We don’t wash the eggs we sell, but you should.
A chicken lays an egg with a protective coating over the shell. This coating prohibits bacteria from entering the egg. It also serves to keep the egg fresher by drastically reducing the air/moisture exchange that can occur through the shell. Unless the shell is sullied, washing the egg actually reduces shelf life and increases risk of contamination. Commercial eggs, by the way, are washed by machine before being packed, handled, shipped, handled again and exposed all the while to air-born bacteria.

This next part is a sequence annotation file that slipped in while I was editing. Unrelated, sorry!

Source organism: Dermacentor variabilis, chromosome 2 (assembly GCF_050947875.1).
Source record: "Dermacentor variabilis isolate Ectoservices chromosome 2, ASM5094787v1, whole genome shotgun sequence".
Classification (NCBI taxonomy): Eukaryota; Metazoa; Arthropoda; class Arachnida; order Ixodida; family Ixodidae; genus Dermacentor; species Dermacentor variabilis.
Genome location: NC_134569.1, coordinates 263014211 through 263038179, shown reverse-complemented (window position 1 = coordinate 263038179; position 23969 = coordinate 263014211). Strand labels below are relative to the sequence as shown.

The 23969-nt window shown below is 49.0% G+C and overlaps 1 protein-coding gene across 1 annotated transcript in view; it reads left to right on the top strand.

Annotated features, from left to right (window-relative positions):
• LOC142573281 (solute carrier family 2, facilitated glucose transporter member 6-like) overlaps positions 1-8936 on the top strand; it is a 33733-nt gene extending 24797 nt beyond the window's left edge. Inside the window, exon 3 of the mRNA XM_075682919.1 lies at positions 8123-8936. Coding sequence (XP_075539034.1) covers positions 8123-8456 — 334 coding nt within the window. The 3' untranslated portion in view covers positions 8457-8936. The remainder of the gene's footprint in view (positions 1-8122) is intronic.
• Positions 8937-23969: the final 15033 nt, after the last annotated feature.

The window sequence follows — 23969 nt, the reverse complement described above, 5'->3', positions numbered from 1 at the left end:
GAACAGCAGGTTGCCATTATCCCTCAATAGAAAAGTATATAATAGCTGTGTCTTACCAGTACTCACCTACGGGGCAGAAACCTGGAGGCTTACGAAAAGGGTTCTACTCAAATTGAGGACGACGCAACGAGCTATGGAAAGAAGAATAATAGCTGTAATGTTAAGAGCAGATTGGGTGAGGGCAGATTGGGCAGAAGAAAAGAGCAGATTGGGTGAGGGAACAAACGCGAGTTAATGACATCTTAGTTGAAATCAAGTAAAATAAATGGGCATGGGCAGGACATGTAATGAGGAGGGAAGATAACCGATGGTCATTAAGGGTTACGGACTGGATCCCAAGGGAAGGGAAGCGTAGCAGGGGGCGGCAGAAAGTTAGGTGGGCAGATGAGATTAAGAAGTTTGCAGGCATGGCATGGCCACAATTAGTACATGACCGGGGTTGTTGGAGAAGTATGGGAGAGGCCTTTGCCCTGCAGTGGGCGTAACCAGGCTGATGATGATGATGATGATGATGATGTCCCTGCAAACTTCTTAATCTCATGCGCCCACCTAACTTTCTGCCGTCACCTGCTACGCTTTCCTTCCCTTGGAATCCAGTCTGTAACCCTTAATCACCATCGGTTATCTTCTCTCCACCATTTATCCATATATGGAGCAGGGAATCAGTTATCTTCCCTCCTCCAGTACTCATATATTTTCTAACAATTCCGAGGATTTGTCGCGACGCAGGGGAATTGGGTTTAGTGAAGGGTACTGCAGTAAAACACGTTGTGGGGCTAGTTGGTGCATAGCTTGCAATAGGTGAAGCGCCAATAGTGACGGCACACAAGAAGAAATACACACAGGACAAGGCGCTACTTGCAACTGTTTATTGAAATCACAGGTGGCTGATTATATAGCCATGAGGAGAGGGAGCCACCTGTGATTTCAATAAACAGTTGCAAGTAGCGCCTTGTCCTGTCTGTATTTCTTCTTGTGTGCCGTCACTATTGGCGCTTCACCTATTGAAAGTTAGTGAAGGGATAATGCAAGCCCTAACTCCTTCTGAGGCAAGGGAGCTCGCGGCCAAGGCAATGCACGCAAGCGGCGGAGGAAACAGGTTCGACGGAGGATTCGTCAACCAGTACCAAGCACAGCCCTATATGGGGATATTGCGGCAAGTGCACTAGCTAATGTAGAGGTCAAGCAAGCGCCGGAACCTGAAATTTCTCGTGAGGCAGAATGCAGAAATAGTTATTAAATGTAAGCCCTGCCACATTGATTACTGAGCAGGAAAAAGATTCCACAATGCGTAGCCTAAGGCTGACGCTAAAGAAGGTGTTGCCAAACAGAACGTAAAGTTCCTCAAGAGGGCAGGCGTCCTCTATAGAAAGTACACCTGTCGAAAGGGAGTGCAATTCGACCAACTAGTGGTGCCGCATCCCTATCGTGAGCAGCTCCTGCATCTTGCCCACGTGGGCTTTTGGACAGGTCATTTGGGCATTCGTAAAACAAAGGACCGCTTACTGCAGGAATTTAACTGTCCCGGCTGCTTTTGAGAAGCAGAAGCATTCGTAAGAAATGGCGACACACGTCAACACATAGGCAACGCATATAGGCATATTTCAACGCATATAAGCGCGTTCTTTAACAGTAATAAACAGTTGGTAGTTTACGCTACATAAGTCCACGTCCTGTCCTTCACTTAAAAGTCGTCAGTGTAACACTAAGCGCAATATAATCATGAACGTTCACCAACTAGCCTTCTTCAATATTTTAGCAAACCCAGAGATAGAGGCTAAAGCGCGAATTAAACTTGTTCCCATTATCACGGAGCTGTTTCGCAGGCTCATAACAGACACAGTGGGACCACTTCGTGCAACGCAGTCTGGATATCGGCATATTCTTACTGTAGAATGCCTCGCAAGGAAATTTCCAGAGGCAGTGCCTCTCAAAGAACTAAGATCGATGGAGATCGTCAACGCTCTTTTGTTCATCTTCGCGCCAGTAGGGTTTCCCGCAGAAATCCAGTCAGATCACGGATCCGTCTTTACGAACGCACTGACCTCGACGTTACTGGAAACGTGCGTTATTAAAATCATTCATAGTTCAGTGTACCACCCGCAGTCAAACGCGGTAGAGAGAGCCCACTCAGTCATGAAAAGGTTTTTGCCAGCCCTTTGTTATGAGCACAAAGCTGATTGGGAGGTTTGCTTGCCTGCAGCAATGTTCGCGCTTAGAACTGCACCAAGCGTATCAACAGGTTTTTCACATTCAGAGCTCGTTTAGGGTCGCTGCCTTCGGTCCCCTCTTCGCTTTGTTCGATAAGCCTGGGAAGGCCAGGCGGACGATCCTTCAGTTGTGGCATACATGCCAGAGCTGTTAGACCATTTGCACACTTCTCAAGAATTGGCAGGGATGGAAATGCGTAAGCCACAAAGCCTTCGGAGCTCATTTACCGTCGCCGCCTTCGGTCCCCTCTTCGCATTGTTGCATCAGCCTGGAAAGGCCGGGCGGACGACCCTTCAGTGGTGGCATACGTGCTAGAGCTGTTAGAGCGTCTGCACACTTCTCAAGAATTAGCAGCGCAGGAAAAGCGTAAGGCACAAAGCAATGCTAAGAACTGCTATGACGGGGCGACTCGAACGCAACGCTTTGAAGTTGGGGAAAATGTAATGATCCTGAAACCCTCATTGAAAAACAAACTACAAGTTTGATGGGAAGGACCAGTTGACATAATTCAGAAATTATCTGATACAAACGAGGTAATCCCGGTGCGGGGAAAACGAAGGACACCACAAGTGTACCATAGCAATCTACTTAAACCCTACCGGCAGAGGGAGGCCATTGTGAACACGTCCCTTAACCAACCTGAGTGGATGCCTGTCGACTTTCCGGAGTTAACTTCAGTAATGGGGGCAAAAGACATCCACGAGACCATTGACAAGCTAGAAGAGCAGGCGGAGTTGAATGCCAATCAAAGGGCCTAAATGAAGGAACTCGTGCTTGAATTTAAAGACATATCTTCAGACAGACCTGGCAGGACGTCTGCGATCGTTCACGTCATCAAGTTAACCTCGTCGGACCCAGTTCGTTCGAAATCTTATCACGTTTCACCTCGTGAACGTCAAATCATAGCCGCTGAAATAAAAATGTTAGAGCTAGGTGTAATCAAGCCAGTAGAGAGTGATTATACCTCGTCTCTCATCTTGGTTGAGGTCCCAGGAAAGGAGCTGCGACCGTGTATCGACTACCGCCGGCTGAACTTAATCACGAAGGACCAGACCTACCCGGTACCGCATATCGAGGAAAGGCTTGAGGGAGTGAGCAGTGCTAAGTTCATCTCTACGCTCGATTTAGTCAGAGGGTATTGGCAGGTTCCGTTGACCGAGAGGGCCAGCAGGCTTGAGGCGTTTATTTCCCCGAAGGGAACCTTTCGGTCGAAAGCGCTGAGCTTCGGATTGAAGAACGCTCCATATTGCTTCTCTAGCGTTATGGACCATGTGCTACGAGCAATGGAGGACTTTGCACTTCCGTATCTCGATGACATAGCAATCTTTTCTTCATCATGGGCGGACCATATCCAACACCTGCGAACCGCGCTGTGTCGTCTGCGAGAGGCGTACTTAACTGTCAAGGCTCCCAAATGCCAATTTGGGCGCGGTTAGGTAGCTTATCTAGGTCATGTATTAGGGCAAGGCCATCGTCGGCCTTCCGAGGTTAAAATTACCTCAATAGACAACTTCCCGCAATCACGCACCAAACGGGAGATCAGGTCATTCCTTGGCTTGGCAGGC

Like I said, we don’t wash the eggs we sell. You should, though, before you use them.
Read all about safe egg handling : http://www.askdrsears.com/html/4/T041100.asp